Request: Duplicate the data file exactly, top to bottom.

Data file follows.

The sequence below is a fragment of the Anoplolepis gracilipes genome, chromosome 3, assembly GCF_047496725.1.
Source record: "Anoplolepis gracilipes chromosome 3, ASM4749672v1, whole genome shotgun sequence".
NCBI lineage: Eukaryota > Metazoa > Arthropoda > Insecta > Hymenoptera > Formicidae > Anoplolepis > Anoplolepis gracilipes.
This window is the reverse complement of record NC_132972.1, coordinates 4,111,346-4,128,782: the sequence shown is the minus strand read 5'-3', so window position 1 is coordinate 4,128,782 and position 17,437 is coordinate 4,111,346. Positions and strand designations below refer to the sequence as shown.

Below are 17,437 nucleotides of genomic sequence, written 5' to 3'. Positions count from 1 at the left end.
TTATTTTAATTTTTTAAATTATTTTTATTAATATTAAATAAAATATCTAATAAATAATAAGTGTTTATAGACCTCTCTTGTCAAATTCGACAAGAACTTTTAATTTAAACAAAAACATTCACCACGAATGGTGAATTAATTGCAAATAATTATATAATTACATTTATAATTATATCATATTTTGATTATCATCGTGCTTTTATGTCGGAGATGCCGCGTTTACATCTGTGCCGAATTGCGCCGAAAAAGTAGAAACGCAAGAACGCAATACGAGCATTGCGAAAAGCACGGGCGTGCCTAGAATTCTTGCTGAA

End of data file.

The sequence below is a fragment of the Anoplolepis gracilipes genome, chromosome 3, assembly GCF_047496725.1.
Source record: "Anoplolepis gracilipes chromosome 3, ASM4749672v1, whole genome shotgun sequence".
NCBI lineage: Eukaryota > Metazoa > Arthropoda > Insecta > Hymenoptera > Formicidae > Anoplolepis > Anoplolepis gracilipes.
This window is the reverse complement of record NC_132972.1, coordinates 4,111,346-4,128,782: the sequence shown is the minus strand read 5'-3', so window position 1 is coordinate 4,128,782 and position 17,437 is coordinate 4,111,346. Positions and strand designations below refer to the sequence as shown.

Below are 17,437 nucleotides of genomic sequence, written 5' to 3'. Positions count from 1 at the left end.
TTATTTTAATTTTTTAAATTATTTTTATTAATATTAAATAAAATATCTAATAAATAATAAGTGTTTATAGACCTCTCTTGTCAAATTCGACAAGAACTTTTAATTTAAACAAAAACATTCACCACGAATGGTGAATTAATTGCAAATAATTATATAATTACATTTATAATTATATCATATTTTGATTATCATCGTGCTTTTATGTCGGAGATGCCGCGTTTACATCTGTGCCGAATTGCGCCGAAAAAGTAGAAACGCAAGAACGCAATACGAGCATTGCGAAAAGCACGGGCGTGCCTAGAATTCTTGCTGAA